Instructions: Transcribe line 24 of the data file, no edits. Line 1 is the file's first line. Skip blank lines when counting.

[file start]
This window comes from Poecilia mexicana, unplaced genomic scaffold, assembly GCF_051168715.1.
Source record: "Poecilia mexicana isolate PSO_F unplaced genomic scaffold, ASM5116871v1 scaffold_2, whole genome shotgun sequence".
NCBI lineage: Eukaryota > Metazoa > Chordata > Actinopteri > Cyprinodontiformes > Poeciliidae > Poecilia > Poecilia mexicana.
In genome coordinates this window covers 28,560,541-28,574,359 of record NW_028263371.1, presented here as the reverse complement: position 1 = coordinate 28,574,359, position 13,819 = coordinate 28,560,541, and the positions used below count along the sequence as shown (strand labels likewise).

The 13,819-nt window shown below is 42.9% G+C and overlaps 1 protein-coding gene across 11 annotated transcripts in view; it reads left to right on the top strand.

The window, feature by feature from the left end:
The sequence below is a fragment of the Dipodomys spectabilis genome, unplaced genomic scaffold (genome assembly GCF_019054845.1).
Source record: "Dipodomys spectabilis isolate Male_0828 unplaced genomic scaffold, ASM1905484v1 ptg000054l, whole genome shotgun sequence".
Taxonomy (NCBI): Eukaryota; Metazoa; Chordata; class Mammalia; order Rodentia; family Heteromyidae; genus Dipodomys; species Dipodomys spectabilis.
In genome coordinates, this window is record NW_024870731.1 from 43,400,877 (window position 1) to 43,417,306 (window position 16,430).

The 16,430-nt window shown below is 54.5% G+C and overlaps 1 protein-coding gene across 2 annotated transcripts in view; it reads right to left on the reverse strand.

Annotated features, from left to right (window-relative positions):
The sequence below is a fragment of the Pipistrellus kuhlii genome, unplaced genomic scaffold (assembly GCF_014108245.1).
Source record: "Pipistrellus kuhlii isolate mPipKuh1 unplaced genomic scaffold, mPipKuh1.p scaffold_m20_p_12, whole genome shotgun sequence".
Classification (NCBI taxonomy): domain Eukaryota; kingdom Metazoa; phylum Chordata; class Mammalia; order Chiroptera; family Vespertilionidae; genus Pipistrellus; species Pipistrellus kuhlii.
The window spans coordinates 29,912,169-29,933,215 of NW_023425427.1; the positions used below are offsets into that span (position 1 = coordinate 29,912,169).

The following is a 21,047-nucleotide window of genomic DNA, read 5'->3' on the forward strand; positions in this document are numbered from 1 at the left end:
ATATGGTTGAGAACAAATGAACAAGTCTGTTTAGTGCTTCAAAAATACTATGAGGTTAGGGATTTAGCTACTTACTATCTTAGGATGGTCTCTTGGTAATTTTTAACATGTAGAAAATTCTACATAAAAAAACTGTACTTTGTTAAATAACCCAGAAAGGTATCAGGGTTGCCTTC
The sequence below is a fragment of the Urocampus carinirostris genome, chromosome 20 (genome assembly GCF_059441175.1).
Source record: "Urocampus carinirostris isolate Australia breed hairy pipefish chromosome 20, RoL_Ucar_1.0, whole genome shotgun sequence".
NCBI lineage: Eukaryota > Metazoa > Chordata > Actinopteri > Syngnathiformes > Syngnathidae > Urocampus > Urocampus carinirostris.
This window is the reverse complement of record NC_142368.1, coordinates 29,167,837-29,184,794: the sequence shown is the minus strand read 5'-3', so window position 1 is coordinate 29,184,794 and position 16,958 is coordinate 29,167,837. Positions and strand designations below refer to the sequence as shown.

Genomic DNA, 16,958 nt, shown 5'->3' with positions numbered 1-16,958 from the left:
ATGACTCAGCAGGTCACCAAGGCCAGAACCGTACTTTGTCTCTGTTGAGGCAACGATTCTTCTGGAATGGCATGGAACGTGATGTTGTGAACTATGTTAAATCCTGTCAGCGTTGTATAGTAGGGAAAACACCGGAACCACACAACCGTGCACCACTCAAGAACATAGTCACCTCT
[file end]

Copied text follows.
ATGACTCAGCAGGTCACCAAGGCCAGAACCGTACTTTGTCTCTGTTGAGGCAACGATTCTTCTGGAATGGCATGGAACGTGATGTTGTGAACTATGTTAAATCCTGTCAGCGTTGTATAGTAGGGAAAACACCGGAACCACACAACCGTGCACCACTCAAGAACATAGTCACCTCT